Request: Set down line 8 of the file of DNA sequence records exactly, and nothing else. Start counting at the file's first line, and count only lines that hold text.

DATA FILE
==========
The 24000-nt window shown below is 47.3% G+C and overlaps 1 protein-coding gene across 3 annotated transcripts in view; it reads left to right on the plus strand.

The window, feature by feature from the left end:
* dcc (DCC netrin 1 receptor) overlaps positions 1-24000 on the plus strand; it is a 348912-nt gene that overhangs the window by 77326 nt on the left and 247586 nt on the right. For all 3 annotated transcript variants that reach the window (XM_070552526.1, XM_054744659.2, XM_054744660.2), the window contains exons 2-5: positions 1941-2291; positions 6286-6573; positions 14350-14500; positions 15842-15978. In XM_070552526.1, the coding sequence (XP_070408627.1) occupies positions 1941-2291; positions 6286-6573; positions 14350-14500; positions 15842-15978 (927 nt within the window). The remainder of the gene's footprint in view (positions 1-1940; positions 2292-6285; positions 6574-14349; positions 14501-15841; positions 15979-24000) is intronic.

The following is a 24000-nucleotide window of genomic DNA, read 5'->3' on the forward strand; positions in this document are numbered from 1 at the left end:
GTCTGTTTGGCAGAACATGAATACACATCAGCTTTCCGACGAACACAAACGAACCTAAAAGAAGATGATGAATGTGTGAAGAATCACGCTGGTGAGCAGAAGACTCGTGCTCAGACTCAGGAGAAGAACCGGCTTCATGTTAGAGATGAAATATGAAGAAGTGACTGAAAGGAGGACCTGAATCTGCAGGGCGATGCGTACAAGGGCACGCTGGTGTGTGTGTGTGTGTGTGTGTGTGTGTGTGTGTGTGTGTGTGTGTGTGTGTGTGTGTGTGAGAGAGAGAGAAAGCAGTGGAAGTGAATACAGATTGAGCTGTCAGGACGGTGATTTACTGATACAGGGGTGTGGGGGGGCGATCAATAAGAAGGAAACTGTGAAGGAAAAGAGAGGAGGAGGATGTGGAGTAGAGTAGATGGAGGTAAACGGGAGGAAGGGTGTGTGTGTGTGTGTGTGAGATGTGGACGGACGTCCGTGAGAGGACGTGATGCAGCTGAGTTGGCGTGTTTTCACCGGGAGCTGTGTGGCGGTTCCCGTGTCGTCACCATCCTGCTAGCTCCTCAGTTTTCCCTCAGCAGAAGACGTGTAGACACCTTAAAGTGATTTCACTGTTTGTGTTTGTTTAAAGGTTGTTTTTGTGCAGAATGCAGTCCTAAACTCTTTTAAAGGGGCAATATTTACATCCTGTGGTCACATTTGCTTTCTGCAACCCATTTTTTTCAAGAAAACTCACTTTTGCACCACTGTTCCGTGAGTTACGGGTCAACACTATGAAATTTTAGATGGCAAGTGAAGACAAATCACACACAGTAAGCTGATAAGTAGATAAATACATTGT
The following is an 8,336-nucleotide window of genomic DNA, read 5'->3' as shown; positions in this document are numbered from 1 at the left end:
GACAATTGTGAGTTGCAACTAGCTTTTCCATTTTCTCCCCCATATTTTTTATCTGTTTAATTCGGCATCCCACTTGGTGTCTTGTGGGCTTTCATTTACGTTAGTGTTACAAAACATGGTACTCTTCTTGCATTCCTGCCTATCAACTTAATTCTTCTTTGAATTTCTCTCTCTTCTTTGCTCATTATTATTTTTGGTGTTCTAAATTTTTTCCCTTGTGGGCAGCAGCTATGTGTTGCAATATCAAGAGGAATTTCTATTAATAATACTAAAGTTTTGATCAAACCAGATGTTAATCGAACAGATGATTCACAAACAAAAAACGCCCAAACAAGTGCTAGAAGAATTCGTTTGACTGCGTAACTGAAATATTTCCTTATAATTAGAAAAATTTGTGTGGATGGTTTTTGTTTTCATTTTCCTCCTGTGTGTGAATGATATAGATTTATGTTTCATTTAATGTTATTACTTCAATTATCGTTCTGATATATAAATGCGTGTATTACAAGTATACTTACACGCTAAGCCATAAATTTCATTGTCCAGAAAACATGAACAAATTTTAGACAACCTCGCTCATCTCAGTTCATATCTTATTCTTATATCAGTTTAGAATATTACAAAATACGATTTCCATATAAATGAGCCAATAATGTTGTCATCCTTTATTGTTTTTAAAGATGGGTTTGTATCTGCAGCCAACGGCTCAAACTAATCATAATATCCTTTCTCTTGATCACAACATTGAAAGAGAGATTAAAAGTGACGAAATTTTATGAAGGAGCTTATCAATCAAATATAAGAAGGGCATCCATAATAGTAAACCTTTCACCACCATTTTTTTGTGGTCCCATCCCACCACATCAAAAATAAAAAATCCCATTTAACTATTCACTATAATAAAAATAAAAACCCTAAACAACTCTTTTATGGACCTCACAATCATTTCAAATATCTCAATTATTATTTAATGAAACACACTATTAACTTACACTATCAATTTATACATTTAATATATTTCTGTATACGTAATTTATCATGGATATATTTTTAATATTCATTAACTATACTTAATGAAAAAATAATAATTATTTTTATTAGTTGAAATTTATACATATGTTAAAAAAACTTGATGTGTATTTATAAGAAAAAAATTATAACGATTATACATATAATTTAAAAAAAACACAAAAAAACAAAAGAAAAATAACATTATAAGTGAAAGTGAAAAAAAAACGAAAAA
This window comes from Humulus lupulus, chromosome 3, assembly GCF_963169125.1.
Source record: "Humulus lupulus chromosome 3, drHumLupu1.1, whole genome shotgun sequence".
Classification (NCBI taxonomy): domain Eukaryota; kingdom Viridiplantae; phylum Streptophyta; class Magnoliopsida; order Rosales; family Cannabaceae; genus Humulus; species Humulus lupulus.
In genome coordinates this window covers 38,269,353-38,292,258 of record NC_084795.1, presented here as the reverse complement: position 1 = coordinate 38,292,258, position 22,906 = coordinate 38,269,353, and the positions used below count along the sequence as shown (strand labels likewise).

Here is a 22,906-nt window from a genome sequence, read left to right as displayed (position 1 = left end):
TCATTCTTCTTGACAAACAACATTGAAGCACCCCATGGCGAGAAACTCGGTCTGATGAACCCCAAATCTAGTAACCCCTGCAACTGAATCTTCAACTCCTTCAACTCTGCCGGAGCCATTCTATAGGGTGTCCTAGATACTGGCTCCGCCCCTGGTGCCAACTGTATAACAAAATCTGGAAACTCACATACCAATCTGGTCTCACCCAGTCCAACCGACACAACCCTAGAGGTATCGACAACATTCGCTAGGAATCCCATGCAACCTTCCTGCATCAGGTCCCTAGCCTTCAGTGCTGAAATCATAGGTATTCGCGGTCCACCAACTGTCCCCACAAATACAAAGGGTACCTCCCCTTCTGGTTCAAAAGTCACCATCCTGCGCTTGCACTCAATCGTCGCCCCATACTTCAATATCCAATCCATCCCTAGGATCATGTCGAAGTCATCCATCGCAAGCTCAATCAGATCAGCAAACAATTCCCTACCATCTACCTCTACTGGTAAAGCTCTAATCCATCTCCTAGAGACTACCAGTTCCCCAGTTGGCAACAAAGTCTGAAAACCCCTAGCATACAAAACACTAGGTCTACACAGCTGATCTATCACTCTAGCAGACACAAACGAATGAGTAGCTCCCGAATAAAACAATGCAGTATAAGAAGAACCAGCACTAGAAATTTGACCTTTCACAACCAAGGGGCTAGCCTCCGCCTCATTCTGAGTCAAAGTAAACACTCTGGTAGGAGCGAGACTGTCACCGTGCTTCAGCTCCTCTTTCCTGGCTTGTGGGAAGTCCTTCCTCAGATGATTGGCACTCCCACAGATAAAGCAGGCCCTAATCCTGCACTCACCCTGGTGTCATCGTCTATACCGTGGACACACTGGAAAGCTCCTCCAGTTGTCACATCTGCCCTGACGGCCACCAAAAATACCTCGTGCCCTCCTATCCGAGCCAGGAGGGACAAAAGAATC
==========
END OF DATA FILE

This window comes from Humulus lupulus, chromosome 3, assembly GCF_963169125.1.